The Role of Race in Negotiations: Understanding When and Why Racial Minorities are Hindered at the Negotiation Table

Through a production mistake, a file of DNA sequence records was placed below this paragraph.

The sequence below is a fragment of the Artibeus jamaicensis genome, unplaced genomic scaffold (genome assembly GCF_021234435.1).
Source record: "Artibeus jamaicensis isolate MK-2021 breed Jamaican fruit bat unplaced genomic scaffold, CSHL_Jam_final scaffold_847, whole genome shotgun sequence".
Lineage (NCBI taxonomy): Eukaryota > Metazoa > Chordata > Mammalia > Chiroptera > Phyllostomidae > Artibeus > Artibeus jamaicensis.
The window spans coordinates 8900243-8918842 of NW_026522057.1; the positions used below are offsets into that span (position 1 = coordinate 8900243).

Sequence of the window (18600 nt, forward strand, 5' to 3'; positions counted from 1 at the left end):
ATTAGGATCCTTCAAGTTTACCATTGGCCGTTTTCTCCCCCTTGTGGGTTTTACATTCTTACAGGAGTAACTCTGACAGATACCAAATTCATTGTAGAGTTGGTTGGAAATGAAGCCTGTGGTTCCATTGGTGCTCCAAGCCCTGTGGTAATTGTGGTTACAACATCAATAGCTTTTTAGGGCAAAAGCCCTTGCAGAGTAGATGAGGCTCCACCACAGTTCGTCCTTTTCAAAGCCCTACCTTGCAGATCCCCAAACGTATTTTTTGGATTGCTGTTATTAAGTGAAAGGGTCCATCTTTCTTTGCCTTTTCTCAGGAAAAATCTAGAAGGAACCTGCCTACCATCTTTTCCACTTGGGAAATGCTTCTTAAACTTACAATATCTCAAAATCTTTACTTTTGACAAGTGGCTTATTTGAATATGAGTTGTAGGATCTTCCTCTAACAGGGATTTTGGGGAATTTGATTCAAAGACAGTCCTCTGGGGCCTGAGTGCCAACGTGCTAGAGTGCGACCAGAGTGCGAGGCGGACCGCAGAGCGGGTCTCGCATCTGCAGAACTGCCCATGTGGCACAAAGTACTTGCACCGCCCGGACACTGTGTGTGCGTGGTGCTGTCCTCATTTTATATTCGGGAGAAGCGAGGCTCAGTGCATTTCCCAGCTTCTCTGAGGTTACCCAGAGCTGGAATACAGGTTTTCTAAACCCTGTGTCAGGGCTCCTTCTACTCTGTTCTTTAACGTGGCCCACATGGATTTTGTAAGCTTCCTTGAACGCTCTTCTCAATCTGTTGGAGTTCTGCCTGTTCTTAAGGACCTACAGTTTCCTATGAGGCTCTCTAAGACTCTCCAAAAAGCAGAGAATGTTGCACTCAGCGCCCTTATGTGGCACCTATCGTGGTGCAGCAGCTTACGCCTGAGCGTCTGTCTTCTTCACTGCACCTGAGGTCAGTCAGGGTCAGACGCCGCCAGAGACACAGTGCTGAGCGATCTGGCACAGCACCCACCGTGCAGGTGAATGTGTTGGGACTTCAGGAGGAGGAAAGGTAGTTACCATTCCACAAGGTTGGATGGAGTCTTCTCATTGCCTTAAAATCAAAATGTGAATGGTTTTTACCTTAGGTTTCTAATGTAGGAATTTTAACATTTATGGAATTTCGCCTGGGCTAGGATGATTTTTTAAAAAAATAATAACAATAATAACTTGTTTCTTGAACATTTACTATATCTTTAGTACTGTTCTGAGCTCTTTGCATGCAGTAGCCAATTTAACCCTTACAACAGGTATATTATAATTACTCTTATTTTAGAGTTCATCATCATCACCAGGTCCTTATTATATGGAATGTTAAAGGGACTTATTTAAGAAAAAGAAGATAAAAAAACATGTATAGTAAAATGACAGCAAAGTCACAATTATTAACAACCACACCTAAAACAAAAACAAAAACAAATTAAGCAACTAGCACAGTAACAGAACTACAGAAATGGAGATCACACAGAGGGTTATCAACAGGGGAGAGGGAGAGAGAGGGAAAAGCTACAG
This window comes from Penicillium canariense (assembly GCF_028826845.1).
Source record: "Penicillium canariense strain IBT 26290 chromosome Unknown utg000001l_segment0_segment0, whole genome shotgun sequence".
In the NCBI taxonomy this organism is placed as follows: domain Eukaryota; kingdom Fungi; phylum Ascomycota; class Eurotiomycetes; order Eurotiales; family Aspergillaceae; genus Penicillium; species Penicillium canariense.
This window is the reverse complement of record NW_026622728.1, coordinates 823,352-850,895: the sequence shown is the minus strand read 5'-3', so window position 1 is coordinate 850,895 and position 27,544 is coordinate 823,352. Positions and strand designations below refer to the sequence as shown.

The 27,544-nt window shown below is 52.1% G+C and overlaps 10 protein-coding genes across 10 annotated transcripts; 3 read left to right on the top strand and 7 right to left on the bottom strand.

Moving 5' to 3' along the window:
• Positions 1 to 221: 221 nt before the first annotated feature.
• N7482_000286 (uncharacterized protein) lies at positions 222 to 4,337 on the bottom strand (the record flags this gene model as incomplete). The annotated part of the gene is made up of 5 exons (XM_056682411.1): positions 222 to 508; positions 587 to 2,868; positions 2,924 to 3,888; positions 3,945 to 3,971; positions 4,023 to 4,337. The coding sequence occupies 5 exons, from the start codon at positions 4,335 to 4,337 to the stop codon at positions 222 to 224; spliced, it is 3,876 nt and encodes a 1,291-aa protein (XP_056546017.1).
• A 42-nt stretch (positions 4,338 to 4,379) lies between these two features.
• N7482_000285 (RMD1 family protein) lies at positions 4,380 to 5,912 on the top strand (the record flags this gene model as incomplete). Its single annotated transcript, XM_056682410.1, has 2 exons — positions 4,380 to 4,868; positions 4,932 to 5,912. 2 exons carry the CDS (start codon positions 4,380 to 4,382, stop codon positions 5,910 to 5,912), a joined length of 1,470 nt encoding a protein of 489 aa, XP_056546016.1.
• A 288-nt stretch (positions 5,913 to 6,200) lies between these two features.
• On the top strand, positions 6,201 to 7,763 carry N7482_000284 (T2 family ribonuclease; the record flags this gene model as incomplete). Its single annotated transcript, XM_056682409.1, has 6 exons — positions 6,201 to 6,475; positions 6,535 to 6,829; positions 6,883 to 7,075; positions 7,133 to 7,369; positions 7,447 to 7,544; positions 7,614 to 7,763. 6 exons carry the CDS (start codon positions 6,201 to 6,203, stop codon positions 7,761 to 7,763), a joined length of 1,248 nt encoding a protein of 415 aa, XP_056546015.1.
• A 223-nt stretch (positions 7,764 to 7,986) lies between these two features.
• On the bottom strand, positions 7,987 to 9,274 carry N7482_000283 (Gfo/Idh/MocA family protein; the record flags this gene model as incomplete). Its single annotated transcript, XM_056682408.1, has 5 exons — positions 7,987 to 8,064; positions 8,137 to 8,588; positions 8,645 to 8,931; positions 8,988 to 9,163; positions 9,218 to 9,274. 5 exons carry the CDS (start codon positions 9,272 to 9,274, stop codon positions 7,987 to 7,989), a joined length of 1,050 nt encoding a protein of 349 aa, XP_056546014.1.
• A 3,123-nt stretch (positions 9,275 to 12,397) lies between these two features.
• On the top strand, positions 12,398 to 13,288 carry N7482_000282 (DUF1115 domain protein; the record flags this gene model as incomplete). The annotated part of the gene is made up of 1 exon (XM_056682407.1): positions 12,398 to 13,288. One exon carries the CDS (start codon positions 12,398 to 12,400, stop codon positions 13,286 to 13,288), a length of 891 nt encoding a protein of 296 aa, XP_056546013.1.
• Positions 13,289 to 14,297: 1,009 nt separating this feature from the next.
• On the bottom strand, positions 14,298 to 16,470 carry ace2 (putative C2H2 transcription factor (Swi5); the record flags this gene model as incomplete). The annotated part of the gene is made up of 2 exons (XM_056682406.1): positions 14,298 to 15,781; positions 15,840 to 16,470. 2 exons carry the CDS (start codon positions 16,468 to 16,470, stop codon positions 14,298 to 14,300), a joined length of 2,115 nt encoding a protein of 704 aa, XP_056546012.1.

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Previous research has demonstrated that racial discrimination exist across a number of organizational settings. Research on race and negotiation is sparse, yet some studies suggest that African Americans receive differential treatment at the negotiation table (Ayers & Siegelman, 1995). The purpose of this research is to examine whether, why, and when there are racial differences in negotiations. In study 1, race and gender of a negotiation partner was manipulated. An individual’s negotiation aspirations were found to mediate the relationship between partner race and negotiation behavior. When negotiating with African Americans, people set higher targets and first offers and this mediated the impact of partner race on demands. In study 2, partner race, gender, and power were manipulated to see if it equalized outcomes for African Americans and Caucasians. While power did have some main effects on negotiators expectations, race and power did not interact to predict negotiator aspirations or outcomes.